But the episode belongs to Walt, who has trouble living free. Disappearance, it turns out, is much easier than it is glamorous. First, he’s forced into a brief odd-couple situation with Saul, the future Mr. Manager of Cinnabon, who wisely tells his former client, “Stay. Face the music.” (What a sad option for Better Call Saul. I’d have preferred a sequel show that has Saul serving Louis C.K. at the airport.) While Saul warns Walt’s phone call hasn’t safeguarded his family’s well-being as much as he thought, Walt has already muffled out his consigliere with his Heisenberg hat: he’s planning the hired killing of Jack and his crew: “They murdered Hank. They stole my life’s work. … I’m gonna take back what is mine and give it to my children.”

It’s telling, then, that Walt, an unstoppable machine just a few days ago, appears to succumb to his cancer in New Hampshire and go gently into that good night. “Tomorrow,” he promises himself will be the day he takes his revenge. The rural safe house quickly turns into solitary confinement. And the medical care at Freedom Penitentiary is less than ideal; his doctor-warden has a degree from YouTube University.

Alone with his impotent Heisenberg hat, a barrel of money he can’t use, and his ginger chin warmer, he becomes so lonely he agrees to pay his warden $10k for an hour of disinterested company. “One of these days when you come up here, I’ll be dead. My money over there… what if I ask you to give it to my family?” pleads Walt. But Ed (Robert Forster) won’t even humor him with hope. Instead, the most he’ll supply is news: Skyler works part-time as a taxi dispatcher, she’s reverted back to her maiden name, their house is on the auction block. Given how many wonderful montages this show has come up with, the secondhand update was a disappointment, especially for a show that prides itself on working through the cascading minutiae of consequences.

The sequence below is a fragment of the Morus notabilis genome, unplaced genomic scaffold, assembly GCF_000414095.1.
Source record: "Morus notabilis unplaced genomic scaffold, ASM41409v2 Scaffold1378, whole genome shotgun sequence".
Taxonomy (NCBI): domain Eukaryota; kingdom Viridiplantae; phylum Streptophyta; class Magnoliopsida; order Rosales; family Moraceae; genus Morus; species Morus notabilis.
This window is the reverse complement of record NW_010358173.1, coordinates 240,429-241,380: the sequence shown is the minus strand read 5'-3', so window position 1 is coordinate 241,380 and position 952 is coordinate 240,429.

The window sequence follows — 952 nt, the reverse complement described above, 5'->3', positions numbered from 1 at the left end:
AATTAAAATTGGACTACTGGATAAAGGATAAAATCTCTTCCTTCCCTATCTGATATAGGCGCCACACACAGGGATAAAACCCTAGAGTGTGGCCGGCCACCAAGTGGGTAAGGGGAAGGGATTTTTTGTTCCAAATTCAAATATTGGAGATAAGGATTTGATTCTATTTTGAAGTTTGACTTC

But Walt is too desperate and alone to die in a hell of his own making, so he calls Junior up at school and gives the most cliched bad guy/sorry dad speech of all time: “Son, the things that they’re saying about me… I did wrong. I made some terrible mistakes. but the reasons were always… I wanted to give you so much more. But this is all I could do.”

But Junior, in his innocent, naive, simple-minded way, won’t have any of it: “You killed Uncle Hank. … Why don’t you just die already? … Just die.” While his son screams at him, Walt manages a heartbreaking and weak, “It can’t all be for nothing.” Finally taking Saul’s advice, he calls the DEA, presumably to give himself up. If freedom is just another word for nothing left to lose, Walt is now too free.

But Heisenberg then inevitably, kinda deliciously rears his head. In the bar where he’d called the police on himself, Walt sees his old nemeses Gretchen and Eliot Schwarz on Charlie Rose explaining that they gave away $28 million to help fund drug treatment — a clear disavowal of their former partner’s illegal activities. “Whatever he became, the sweet, kind, brilliant man that we once knew, long ago, he’s gone,” says Gretchen, his ex, while a twangier, echo-ier version of the theme song plays in the soundtrack. Walt can paper over his sins and faults however much he wants with the pretext of family, but the man’s ego, even stricken with cancer, is unstoppable.

That shotgun in the season premiere’s fast-forward suddenly found two new targets.